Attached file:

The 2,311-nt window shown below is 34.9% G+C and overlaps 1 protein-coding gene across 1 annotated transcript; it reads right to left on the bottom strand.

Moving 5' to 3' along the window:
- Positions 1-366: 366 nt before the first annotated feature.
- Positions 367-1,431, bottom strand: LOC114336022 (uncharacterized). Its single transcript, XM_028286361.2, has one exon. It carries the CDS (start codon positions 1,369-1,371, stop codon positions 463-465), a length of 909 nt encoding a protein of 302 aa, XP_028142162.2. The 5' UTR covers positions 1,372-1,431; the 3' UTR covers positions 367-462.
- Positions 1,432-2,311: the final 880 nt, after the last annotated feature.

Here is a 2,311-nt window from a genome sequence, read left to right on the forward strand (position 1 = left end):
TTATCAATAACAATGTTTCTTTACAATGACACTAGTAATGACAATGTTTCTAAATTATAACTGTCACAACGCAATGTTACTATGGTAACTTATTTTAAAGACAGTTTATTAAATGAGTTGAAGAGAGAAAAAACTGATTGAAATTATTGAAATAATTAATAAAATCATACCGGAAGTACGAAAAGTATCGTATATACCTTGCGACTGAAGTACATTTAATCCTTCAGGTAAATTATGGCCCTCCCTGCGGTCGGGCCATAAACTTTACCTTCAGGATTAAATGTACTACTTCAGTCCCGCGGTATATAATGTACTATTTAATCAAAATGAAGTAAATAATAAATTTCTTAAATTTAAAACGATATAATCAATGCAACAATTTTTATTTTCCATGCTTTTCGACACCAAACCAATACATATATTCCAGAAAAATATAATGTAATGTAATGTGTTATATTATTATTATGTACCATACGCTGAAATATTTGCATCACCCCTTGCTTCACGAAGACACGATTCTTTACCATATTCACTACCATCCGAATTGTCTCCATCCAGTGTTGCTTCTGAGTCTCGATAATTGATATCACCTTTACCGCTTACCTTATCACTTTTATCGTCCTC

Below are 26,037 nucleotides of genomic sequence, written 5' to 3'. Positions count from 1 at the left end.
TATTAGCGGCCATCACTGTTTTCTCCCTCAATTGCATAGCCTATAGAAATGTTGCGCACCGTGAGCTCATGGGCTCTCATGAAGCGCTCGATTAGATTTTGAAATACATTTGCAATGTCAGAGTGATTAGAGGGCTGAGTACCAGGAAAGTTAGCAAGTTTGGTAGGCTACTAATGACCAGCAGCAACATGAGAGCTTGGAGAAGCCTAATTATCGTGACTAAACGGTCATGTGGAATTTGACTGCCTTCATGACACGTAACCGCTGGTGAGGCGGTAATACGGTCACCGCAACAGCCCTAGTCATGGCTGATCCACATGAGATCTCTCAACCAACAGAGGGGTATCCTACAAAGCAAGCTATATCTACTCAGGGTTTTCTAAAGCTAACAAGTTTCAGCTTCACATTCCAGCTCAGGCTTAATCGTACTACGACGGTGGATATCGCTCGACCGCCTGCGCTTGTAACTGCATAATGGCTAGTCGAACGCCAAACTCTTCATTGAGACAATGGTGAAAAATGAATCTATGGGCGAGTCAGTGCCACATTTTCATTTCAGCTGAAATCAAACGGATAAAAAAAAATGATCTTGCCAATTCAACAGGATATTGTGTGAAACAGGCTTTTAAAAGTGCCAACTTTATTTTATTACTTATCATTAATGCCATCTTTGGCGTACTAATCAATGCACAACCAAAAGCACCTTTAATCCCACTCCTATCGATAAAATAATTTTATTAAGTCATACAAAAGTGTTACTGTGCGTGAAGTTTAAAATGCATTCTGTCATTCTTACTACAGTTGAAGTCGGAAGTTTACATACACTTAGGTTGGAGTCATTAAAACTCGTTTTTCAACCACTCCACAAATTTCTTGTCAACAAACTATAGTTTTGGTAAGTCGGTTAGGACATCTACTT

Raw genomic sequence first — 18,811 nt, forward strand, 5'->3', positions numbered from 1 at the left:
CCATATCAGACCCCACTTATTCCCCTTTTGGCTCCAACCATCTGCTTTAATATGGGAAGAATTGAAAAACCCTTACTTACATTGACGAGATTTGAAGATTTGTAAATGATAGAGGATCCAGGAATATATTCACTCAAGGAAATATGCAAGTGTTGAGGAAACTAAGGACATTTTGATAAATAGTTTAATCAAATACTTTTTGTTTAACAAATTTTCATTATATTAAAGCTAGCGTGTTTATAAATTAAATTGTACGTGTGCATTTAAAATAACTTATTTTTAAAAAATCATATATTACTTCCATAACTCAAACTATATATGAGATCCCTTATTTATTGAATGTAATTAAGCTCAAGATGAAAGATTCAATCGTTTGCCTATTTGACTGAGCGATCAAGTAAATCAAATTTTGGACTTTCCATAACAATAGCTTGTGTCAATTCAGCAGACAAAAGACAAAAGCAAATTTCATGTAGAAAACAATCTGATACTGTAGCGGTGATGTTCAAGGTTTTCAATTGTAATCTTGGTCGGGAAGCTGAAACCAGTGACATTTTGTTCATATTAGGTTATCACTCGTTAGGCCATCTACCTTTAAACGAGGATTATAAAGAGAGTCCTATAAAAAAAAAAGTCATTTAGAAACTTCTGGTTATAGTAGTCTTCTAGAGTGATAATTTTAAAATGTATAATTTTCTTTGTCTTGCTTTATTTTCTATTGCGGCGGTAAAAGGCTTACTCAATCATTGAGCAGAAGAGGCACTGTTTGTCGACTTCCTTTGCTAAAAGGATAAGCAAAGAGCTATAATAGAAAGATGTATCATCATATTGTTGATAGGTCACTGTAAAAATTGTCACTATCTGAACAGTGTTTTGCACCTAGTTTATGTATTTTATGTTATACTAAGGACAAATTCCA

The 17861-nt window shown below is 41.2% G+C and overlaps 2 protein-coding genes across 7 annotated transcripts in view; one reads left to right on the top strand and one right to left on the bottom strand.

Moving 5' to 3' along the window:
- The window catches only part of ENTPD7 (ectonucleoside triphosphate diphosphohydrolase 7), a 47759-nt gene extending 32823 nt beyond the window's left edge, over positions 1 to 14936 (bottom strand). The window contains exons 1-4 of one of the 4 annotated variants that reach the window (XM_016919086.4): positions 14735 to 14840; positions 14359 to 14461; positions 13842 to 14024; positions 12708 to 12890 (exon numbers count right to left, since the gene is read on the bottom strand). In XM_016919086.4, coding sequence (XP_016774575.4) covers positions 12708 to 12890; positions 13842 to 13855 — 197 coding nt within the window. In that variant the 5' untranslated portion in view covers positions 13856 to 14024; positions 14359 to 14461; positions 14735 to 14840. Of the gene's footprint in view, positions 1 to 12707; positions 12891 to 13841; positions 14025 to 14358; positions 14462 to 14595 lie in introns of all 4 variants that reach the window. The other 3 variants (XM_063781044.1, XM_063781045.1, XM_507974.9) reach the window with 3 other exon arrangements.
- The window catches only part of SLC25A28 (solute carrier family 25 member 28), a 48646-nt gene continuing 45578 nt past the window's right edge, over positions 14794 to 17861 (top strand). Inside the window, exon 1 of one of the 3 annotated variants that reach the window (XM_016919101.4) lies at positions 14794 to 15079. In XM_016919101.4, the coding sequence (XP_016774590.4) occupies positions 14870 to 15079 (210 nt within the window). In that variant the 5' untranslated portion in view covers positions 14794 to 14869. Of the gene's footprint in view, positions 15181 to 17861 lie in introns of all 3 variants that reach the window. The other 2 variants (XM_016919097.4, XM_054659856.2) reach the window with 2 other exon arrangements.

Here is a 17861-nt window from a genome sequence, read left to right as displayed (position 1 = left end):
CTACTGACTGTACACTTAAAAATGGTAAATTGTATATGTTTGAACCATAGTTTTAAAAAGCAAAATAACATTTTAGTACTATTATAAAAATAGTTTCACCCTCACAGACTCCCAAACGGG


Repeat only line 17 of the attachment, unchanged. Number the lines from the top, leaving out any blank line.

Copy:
CTACTGACTGTACACTTAAAAATGGTAAATTGTATATGTTTGAACCATAGTTTTAAAAAGCAAAATAACATTTTAGTACTATTATAAAAATAGTTTCACCCTCACAGACTCCCAAACGGG